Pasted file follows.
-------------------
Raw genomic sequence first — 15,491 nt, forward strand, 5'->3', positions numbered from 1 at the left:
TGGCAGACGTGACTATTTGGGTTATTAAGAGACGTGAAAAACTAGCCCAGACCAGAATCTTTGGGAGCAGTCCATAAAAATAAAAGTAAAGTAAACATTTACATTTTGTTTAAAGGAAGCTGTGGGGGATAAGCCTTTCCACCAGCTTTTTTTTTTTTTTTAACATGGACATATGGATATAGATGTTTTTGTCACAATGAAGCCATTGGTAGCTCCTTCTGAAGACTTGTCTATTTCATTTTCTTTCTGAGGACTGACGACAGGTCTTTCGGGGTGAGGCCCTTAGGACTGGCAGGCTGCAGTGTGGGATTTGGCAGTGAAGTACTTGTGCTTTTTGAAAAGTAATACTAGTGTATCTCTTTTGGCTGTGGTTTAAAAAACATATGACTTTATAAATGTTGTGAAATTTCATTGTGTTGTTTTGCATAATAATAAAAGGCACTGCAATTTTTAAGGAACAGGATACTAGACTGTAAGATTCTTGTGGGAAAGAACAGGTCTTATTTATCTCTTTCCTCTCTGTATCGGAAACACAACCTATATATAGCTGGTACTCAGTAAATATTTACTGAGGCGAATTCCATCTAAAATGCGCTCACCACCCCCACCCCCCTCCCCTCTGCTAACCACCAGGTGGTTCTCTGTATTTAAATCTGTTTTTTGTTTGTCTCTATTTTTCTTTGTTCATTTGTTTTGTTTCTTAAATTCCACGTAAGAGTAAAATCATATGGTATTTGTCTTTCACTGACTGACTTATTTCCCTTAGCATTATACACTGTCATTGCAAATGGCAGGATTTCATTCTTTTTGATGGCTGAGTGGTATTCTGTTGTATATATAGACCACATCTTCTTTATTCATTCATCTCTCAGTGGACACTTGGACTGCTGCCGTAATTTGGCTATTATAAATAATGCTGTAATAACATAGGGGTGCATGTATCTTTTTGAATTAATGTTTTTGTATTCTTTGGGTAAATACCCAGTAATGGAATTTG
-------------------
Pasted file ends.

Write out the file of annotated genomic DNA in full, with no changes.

Raw genomic sequence first — 15,491 nt, forward strand, 5'->3', positions numbered from 1 at the left:
TGGCAGACGTGACTATTTGGGTTATTAAGAGACGTGAAAAACTAGCCCAGACCAGAATCTTTGGGAGCAGTCCATAAAAATAAAAGTAAAGTAAACATTTACATTTTGTTTAAAGGAAGCTGTGGGGGATAAGCCTTTCCACCAGCTTTTTTTTTTTTTTTAACATGGACATATGGATATAGATGTTTTTGTCACAATGAAGCCATTGGTAGCTCCTTCTGAAGACTTGTCTATTTCATTTTCTTTCTGAGGACTGACGACAGGTCTTTCGGGGTGAGGCCCTTAGGACTGGCAGGCTGCAGTGTGGGATTTGGCAGTGAAGTACTTGTGCTTTTTGAAAAGTAATACTAGTGTATCTCTTTTGGCTGTGGTTTAAAAAACATATGACTTTATAAATGTTGTGAAATTTCATTGTGTTGTTTTGCATAATAATAAAAGGCACTGCAATTTTTAAGGAACAGGATACTAGACTGTAAGATTCTTGTGGGAAAGAACAGGTCTTATTTATCTCTTTCCTCTCTGTATCGGAAACACAACCTATATATAGCTGGTACTCAGTAAATATTTACTGAGGCGAATTCCATCTAAAATGCGCTCACCACCCCCACCCCCCTCCCCTCTGCTAACCACCAGGTGGTTCTCTGTATTTAAATCTGTTTTTTGTTTGTCTCTATTTTTCTTTGTTCATTTGTTTTGTTTCTTAAATTCCACGTAAGAGTAAAATCATATGGTATTTGTCTTTCACTGACTGACTTATTTCCCTTAGCATTATACACTGTCATTGCAAATGGCAGGATTTCATTCTTTTTGATGGCTGAGTGGTATTCTGTTGTATATATAGACCACATCTTCTTTATTCATTCATCTCTCAGTGGACACTTGGACTGCTGCCGTAATTTGGCTATTATAAATAATGCTGTAATAACATAGGGGTGCATGTATCTTTTTGAATTAATGTTTTTGTATTCTTTGGGTAAATACCCAGTAATGGAATTTG